A company will need to meet both the early stage test and either the 100-point innovation test or the principles-based innovation test.
Early Stage Test
|1||The company must have been either incorporated in Australia or registered on the Australian Business Register within the last three years.|
|2||The company and any subsidiaries must have had expenses of $1 million or less in the previous year.|
|3||The company and any subsidiaries must have assessable income of $200,000 or less in the previous year.|
|4||The company’s equity interests must not be listed on any stock exchange.|
If the company was incorporated in the last six years, to be eligible, it must show that it has had expenses of $1 million or less across the last three income years.
100-point Innovation Test: A test table is used to determine whether a company satisfies the 100 point innovation test. There are a number of different activities that a startup may be able to check off against the table to gain points, for example:
|50-75||15% or more of the company’s expenses for the previous year are eligible for deduction under a research and development tax incentive.|
|50||The company has completed or undertaken an eligible accelerator program.|
|25||The company has been granted a standard or innovation patent in the last five years.|
Principles-based Innovation Test: There are five requirements a company must meet to satisfy this test.
|1||The company must be genuinely focused on commercialising a new or significantly improved product, process, service or method.|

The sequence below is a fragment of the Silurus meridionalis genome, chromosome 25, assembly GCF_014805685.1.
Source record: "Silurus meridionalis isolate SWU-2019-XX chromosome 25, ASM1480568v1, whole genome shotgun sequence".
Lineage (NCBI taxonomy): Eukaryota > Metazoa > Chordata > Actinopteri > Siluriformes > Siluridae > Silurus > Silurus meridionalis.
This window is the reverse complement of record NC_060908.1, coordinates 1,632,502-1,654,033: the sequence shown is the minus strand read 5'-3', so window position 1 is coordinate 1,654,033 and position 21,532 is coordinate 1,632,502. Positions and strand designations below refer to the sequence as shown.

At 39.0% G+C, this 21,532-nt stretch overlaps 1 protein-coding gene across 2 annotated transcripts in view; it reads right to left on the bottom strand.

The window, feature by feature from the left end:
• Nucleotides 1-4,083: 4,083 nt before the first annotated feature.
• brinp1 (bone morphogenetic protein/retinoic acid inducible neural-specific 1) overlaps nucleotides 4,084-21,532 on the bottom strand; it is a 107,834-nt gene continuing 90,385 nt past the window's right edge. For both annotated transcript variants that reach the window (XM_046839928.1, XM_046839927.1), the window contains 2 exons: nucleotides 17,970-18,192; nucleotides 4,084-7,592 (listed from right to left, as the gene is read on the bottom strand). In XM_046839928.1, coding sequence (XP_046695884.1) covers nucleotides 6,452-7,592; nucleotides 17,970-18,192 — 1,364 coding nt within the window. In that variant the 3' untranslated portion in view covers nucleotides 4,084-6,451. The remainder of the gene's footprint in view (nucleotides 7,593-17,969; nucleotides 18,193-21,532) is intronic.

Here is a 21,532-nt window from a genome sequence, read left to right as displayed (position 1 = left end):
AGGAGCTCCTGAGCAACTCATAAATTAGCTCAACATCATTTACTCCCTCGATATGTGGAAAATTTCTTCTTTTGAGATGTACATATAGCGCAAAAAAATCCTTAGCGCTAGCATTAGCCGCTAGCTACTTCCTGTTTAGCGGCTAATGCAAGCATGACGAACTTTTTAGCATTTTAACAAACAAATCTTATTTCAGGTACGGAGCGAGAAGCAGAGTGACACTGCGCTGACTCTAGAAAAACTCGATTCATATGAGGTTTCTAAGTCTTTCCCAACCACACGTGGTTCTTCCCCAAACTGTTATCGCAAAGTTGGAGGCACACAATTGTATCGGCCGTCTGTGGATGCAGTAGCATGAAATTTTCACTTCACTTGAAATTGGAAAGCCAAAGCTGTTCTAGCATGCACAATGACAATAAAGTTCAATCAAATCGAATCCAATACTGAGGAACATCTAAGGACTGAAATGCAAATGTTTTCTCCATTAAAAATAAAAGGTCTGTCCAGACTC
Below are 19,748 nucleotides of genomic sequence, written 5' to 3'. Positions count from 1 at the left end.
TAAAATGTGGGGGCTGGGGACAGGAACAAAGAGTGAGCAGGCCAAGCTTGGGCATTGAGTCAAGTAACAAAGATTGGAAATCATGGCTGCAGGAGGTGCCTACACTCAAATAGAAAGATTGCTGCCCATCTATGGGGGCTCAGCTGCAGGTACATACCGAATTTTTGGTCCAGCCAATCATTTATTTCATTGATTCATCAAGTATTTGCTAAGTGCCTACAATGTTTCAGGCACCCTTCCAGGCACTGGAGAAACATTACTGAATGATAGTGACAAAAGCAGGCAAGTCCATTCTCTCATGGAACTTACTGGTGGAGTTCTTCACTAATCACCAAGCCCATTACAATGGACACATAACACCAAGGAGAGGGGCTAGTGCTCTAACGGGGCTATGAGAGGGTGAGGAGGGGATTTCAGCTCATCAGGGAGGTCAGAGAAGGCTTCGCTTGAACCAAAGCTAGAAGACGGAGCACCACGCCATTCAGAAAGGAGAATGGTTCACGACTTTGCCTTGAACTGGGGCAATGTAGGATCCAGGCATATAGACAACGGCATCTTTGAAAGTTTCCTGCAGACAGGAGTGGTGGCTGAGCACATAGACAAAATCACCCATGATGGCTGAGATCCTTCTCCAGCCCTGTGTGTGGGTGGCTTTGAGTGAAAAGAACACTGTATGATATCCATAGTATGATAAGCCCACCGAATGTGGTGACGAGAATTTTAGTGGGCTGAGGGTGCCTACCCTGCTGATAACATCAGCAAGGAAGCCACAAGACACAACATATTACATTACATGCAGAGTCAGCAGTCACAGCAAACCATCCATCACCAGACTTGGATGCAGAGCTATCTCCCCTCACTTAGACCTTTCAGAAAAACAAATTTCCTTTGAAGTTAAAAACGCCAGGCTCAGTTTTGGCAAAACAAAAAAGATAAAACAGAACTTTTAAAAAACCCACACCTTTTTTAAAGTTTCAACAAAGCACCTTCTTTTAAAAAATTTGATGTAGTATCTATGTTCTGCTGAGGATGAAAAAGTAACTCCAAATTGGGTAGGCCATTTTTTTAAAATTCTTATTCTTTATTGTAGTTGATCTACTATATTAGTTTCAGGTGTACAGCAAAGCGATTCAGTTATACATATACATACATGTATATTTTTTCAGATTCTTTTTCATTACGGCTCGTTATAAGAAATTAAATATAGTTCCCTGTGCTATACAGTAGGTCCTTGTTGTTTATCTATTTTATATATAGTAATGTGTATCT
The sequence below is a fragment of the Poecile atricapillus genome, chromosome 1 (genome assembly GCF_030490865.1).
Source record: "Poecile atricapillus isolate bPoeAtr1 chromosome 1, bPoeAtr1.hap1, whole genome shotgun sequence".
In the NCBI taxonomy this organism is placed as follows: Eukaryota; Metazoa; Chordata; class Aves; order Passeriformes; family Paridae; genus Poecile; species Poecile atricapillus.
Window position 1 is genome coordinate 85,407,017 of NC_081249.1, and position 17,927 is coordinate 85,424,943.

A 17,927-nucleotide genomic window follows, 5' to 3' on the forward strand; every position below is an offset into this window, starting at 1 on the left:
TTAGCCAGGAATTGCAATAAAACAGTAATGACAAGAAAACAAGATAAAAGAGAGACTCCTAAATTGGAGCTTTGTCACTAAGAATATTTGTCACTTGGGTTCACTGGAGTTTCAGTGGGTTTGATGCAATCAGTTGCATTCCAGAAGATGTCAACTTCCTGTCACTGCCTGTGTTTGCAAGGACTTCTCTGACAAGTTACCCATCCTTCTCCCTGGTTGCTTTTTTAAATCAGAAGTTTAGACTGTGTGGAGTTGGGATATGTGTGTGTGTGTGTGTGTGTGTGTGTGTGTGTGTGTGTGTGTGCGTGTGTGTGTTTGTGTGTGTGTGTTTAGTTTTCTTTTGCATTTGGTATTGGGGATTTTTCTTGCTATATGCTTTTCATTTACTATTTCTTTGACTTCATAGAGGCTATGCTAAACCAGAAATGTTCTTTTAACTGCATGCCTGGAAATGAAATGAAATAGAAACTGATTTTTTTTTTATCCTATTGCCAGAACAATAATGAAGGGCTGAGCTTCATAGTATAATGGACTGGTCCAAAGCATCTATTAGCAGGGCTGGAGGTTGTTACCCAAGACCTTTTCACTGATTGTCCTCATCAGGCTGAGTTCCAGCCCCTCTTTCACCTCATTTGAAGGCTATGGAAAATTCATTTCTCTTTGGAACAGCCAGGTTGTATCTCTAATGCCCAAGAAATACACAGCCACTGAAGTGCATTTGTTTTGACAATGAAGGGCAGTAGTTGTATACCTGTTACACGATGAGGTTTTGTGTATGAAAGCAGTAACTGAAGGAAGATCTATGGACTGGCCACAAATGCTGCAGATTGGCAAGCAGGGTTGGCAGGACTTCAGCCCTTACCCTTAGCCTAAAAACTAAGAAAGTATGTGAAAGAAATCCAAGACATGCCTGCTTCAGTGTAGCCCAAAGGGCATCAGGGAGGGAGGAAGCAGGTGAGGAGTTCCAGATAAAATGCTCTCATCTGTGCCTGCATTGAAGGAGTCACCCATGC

|2||The business relation to this must have high growth potential.|
|3||The company must demonstrate that it has the potential to scale the business successfully.|
|4||The company must demonstrate that it has the potential to address a broader than local market (including global).|
|5||The company must demonstrate that it has the potential to have a competitive advantage.|
These are more intangible than the 100-point test and will require the company to make a self-assessment and provide evidence. Generally speaking, the 100-point innovation test is a simpler test to satisfy than the principles-based innovation test.
Although the onus is on the investor to confirm that the company qualifies as an ESIC, it is in the company’s interests when securing this investment to be able to offer this up to the investor.
A company can request a ruling from the ATO on whether it qualifies as an ESIC, however, this is not mandatory. Indeed, this step can be costly (both in time and resources), and by the time the ATO makes a decision, the circumstances of your fast moving startup might have changed.
An alternative is to have your accountant or a specialist ESIC adviser make a determination on your status by following the tests that are laid out in the legislation.
There are considerable financial benefits available to an investor who invests in an ESIC, and these benefits will certainly flow through to the startup community. Startups looking to raise capital, and investors looking to buy in should then familiarise themselves with the new legislation. A startup that can pitch to an investor as an eligible ESIC will not only demonstrate its high growth potential and understanding of the sphere, but it will be much more attractive to that investor.